This accursed short attention span of mine makes it nearly impposible for me to pay attention to lyrics. But Momus has a definite savoir-faire that just keeps me riveted. Nick Currie does his usual sardonic "thang" on this acoustic-guitar-and-sequencer ballad about just how great Howard DeSoto is. "I am/quite simply/the most important man alive." Makes me want to go to Montparnasse, too. Only available on Bungalow's "Suite: 98" compilation.
One of the coolest-sounding things from the past couple of years! A very funky breakbeat, odd sound effects, wordless vocals and an organ sample come together in this very chic (and very Japanese) melting pot. This comes to us from Masanori Ikeda, who was a longtime resident DJ at Blow-Up in London (DJ Nori) and also records under the guises of Mansfield and the High Yummies.
from Escalator Records, Tokyo, available on CD (Bungalow)
What a depressing yet beautiful song... I was thinking of recommending this when I first heard it, but today it fits my mood better and I feel compelled to do so. Bertrand Burgalat's production mixes modern beats and bleepy sound with strings, alongside Cinnamon's old-school tuneful indie guitar pop with a female vocalist. God, this song is depressing; did I say that yet? But it's one of those depressing songs that's actually glorious to hear, accompanied as it is by beautiful, rousing music. The vocal is rather tender; as if she's sympathetic about what a fuckup the listener is.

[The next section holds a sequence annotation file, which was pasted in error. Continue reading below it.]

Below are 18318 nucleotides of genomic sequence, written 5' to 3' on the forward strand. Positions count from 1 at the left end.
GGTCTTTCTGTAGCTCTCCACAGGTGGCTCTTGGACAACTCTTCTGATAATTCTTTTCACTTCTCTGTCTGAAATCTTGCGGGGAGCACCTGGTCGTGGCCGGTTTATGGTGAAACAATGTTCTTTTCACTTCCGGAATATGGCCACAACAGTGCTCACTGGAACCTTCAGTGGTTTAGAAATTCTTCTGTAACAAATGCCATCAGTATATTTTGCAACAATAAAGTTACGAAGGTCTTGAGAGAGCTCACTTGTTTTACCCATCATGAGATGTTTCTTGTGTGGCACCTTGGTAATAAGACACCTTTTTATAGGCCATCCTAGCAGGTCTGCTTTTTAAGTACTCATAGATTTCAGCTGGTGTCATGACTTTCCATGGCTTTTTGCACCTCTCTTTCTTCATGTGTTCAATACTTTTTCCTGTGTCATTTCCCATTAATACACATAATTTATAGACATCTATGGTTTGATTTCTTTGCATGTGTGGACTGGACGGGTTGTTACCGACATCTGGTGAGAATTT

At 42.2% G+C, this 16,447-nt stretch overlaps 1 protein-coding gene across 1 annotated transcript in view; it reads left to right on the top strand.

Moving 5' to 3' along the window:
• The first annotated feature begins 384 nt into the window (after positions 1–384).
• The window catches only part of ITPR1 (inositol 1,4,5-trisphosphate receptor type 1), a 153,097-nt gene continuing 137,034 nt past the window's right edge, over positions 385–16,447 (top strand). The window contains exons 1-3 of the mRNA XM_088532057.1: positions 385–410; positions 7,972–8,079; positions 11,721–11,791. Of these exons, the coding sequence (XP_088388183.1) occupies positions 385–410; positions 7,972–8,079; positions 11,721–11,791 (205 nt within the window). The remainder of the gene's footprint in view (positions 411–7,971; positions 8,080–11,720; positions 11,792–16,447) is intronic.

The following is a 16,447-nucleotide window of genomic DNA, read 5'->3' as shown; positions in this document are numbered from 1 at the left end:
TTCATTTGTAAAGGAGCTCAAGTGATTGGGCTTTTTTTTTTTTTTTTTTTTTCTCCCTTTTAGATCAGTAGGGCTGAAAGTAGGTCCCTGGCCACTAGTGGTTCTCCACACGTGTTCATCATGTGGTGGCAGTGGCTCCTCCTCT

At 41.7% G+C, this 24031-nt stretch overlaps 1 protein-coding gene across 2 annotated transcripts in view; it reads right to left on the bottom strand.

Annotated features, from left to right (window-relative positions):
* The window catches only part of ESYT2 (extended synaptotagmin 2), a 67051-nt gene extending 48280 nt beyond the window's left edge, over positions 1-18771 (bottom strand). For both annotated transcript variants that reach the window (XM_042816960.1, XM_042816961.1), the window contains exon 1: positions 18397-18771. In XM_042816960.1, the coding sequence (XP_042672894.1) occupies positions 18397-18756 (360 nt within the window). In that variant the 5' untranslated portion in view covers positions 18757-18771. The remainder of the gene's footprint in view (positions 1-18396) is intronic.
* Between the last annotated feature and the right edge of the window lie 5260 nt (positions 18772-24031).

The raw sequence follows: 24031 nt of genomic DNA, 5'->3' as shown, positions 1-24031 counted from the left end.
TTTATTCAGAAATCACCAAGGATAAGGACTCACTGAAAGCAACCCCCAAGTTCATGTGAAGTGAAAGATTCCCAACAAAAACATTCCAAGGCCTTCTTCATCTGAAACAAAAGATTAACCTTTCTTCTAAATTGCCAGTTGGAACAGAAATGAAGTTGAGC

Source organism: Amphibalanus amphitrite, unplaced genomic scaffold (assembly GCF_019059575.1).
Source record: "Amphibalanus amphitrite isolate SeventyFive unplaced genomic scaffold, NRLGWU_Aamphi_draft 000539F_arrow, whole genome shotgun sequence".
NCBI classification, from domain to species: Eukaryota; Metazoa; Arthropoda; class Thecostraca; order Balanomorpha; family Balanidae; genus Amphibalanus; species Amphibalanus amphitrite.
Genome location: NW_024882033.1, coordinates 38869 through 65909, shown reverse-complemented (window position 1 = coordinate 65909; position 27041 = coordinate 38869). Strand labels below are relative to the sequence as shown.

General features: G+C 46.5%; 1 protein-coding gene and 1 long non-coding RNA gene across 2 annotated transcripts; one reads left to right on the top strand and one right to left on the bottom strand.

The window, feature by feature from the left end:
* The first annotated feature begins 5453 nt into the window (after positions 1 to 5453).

Those uplifting lyrics in full (actually, there's more, but I'll spare you):
"when you were young/you had the sun in your eyes/the grass was greener/the days were sweeter/in the next life/you know where you came from, but there's no sparkle in your eyes/you're gonna die/and there's nothing in between to shout about'.
Why would you want to listen to something like that? I'm not sure, but I have it on repeat play today; check it out!
available on CD - The genius of Bertrand Burgalat (Bungalow)
18 Jan 04 ·bobbyspacetroup: I'm a big fan of this song as well. The album this if from, Vertigo, is worth picking up if you can find it. Louis Philippe arranged the strings on it with Burgalat producing. I hope this isn't all we are going to hear from Cinnamon.